A second round of voting for the President of Costa Rica
For the second time in Costa Rica’s history the election of the President of the Republic required a second round of voting, since none of the candidates obtained the required minimum of 40% of the votes cast in the first round.
The results of the first round showed high level of fragmentation and competition between parties, which had an impact on the composition of Congress. The runoff election on 6 April 2014 involved the two candidates with the most votes in the first round: Luis Guillermo Solís of the Partido Acción Ciudadana (PAC), and Johnny Araya of the Partido Liberación Nacional (PLN), who obtained 30.64% and 29.71% respectively.
One of the most surprising incidents in the campaign occurred on 5 March when Johnny Araya, the incumbent PLN candidate, announced he would cease campaigning in the face of the runoff. This embroiled the PLN in its worst ever crisis, while also generating justifiable worries about the potential for an increased level of voter abstention. This odd situation forced Luis Guillermo Solís to compete against a ‘phantom candidate’.
This electoral process was marked by a series of ‘resignations’. Inside the PLN, [one of its potential candidates] Rodrigo Arias decided not to participate in the voting to determine the party’s candidate, leaving the path clear for Araya. The PLN campaign in the first round was viewed as ‘clientelist’, mainly due to their using public spaces (such as the National Gymnasium) for promoting the PLN candidate.
The strategy of the PAC was very different, characterized by keeping its distance from ‘traditional politics’. Since there were no debates before the runoff elections were held, Luis Guillermo Solís devoted himself to the creation of links with various sectors of the country, and the presentation of his Plan for Government, including the use of mass media.
The PAC’s Luis Guillermo comes from an academic background rather than the decidedly political context known to Johnny Araya. In addition, his candidacy was determined by open internal elections in the PAC, where he competed against three others, winning by a narrow margin.
During the campaign his popularity was underestimated by the opposition, until the survey published by the Semanario Universidad on 29 January, which showed him in second place. Eventually he finally won the 2 February election. The PAC started its campaign with limited funds and a strong effort to make itself attractive in many areas of the country, challenging the perception of the party as being based primarily in the country’s Central Valley.
Another peculiarity of the campaign was the importance of social networks. The ability of the PLN to adjust to a new way for carrying out politics was questioned, and to the capacity of the Frente Amplio Party and the PAC to find new ways to relate to the Costa Rican people, who are now more willing to inform themselves about politics, and to use social networks.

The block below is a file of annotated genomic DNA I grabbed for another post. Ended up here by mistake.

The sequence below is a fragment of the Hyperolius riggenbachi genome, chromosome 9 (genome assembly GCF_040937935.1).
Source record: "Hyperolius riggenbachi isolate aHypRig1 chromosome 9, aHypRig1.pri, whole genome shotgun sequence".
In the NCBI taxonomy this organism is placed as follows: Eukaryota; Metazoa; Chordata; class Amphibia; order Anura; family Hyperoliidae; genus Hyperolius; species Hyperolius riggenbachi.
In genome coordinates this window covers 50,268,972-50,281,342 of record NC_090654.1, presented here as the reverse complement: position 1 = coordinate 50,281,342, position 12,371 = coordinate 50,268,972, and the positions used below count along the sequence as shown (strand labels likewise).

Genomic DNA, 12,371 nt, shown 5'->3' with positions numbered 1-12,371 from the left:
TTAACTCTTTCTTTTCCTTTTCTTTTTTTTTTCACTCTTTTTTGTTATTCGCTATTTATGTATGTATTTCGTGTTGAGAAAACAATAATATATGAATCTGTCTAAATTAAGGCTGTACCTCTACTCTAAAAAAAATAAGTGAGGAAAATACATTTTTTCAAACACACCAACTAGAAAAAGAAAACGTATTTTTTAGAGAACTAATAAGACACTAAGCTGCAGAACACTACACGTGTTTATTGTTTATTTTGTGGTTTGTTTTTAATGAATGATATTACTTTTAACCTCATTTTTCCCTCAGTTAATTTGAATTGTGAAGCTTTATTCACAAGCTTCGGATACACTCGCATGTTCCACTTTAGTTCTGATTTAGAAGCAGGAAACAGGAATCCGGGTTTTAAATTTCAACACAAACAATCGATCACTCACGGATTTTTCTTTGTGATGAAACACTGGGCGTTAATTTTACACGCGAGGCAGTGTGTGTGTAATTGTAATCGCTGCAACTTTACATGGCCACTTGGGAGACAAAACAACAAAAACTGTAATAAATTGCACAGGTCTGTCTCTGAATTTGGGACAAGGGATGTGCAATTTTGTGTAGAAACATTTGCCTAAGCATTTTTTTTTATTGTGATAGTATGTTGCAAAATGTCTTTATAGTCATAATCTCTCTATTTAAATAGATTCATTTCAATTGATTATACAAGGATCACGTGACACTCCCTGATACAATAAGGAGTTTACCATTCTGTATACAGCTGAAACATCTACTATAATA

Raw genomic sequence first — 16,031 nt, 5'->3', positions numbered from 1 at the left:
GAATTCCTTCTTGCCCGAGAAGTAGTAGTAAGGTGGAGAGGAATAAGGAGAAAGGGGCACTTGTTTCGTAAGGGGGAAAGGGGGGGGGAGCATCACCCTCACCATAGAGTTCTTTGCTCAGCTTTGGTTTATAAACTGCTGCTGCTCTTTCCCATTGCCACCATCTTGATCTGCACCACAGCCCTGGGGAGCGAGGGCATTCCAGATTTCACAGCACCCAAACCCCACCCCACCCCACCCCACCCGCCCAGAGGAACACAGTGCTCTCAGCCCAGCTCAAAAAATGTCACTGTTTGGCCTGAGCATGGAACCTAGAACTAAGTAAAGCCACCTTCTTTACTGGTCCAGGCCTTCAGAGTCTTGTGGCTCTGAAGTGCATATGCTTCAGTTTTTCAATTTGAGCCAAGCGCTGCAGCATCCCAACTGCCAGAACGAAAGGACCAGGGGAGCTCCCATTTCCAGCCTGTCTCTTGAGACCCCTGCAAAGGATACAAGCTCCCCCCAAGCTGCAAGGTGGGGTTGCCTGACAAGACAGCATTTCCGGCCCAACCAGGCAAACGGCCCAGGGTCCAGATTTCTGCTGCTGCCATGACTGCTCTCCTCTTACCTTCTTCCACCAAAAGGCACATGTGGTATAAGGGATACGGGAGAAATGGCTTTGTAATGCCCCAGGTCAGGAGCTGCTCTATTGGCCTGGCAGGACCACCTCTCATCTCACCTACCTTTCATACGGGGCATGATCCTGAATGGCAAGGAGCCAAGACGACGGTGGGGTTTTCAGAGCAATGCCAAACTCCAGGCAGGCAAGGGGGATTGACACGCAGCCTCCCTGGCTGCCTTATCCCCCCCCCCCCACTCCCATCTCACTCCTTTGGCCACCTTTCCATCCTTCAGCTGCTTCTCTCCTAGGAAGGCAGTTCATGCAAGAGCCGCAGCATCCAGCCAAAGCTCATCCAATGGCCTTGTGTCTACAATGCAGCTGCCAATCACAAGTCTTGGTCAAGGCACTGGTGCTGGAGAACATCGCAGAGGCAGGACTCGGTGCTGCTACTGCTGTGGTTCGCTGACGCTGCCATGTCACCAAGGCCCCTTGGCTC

After Johnny Araya withdrew from the campaign, Luis Guillermo Solís set himself the goal of obtaining one million votes in the runoff election. In fact, he obtained over one million three hundred thousand votes (77.81%), while Araya obtained around three hundred and sixty thousand votes (22.19%), according to preliminary data from the Supreme Electoral Tribunal.
These results were surprising at two levels. Firstly, the number of votes obtained by Luis Guillermo Solís was historic, and justifies the support for a new political option that distances itself from the traditional Costa Rican two-party system, which had evolved towards a hegemony of the PLN, as well as citizen discontent in the face of clientelism and corruption. However, it is important to remember that this was a runoff election in which the number of party options was highly limited.
Secondly, it is significant because, in spite of Johnny Araya withdrawing from campaigning, a significant number of voters showed up to vote, probably due to party loyalty.
The election results are also important for what they reveal about the level of abstention which, at 43% was slightly higher than in the first round, but, according to some analysts, lower than expected for the end of a campaign in which one of the candidates had effectively resigned. Indeed some of the other political parties called for citizens to abstain from voting in the runoff election. These actions contributed to what was characterized in the 2013 Latinobarómetro as a ‘loss in the democratic capital’.
The post-election scenario
The new president will assume office with a broad national agenda. Luis Guillermo Solís has made a number of strong statements on highly controversial issues, such as achieving progress towards a secular state, and lowering the price of electricity (even though this might imply participation of private businesses in power generation).
Unemployment and the growth of inequality are a challenge not only for the new president, but for the country as a whole, and they must be confronted without losing sight of pressures from the different business associations and important economic sectors.
The pronouncements of the various factions continue to favour ‘national unity’, which is highly relevant in light of the highly fragmented composition of the Congress. In this sense, Solís assumes his role in the executive branch as a minority president – what Mainwaring (1995) classifies as the ‘difficult combination’ of presidential systems. In general, Costa Rica’s stability has been an exception in the Latin American region; now we must wait to see how Solís will perform as the head of the Executive and his capacity to move towards a more governable country.